The story is typical Barry – a sci-fi thriller with great characters, love, humour and a strong anti-corporate theme. Charles Neumann is a scientist and engineer working for Better Future, a large company with fingers in many pies. Charlie is socially awkward, probably autistic. Certainly, his reaction to losing his leg in an industrial accident isn’t a typical one, but in his voice it seems perfectly reasonable. He sees the opportunity to build himself a new leg that’s more than just a prosthesis. But then the artificial leg will be better than his remaining healthy leg, which poses a problem. Or is it an opportunity?

“I woke to a terrible cramp in my foot. Not the foot I had. The other one. I groped around in the dark, grimacing and clutching at empty sheets. I hauled myself upright and turned on the lamp and threw back the sheets. ‘See. Nothing there.’ I was talking to my brain. ‘Nothing to hurt.’ I leaned forward and pretended to massage the space where my toes would have been. As a scientist, I am not proud of this. But it seemed to help.”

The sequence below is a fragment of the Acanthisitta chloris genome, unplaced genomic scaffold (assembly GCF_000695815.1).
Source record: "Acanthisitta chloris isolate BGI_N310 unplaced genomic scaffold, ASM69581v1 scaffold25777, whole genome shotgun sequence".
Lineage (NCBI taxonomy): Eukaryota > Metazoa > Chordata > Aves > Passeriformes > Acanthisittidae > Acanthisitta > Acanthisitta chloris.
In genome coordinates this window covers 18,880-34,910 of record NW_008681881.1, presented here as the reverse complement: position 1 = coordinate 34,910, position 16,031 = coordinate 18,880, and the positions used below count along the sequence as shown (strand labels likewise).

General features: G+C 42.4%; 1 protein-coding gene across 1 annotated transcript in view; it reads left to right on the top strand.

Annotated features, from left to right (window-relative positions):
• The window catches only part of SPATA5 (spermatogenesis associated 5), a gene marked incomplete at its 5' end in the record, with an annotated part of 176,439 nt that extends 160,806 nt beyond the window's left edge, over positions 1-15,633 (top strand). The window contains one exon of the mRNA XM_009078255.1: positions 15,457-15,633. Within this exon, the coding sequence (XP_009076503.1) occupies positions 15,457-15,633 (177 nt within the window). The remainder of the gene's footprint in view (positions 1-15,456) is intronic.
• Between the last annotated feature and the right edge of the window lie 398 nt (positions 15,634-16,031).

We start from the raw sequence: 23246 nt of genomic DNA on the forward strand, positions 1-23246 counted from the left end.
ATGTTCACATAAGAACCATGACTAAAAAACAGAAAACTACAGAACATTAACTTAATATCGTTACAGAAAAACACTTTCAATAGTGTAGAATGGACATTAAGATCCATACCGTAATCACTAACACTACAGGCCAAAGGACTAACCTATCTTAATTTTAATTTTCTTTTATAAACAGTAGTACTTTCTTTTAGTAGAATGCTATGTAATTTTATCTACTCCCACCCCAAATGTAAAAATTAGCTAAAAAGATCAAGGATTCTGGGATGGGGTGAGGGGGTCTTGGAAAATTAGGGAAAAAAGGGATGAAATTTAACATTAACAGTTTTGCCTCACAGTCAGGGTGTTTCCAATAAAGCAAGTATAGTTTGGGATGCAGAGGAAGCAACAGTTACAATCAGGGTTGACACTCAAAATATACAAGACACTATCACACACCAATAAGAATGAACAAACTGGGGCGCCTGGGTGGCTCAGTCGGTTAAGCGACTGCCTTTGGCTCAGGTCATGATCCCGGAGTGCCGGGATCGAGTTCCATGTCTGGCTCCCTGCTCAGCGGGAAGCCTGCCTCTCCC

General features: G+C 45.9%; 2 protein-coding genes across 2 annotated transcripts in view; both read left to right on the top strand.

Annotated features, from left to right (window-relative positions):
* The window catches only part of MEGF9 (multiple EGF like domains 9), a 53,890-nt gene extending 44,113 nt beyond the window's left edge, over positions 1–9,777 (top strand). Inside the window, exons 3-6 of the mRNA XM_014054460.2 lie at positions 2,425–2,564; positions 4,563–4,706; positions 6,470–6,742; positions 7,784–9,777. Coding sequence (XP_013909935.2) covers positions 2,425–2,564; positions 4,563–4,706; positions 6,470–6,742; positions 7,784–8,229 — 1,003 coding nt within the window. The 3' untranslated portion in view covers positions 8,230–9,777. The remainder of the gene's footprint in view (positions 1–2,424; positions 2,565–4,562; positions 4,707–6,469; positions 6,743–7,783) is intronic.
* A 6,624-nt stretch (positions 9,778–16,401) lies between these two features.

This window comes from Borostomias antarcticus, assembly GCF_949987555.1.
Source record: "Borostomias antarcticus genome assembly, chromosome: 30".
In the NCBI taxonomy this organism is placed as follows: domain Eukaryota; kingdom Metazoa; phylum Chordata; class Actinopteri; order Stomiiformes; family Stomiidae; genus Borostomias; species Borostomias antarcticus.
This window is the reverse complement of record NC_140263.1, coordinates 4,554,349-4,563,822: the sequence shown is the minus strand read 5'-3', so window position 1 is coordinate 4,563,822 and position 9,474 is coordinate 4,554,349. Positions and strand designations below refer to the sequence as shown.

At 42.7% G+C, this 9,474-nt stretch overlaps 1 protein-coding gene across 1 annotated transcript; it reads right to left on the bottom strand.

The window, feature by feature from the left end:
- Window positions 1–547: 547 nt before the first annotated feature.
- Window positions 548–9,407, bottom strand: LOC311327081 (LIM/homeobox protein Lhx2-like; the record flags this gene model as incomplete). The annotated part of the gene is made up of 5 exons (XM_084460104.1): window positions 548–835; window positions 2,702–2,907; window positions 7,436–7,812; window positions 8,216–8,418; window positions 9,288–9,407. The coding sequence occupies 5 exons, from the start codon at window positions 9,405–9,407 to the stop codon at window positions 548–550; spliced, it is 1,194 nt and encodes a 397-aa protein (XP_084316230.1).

An added romantic complication is Lola, the prosthetist, who is surprisingly sympathetic to Charlie’s way of thinking. And there’s a whole array of managers from Better Future whose reaction to Charlie’s surreptitious new project isn’t wholly expected either. He soon finds himself caught in a bewildering web of people he isn’t sure he can trust.

“I had been going about this all wrong. Biology was not ideal. When you thought about it, biological legs couldn’t do anything except convey a small mass from A to B, so long as A and B were not particularly far apart and you were in no hurry. That wasn’t great…If you were designing something within that limitation, then okay, good job. But if you weren’t, it seemed to me you could build in a lot more features.”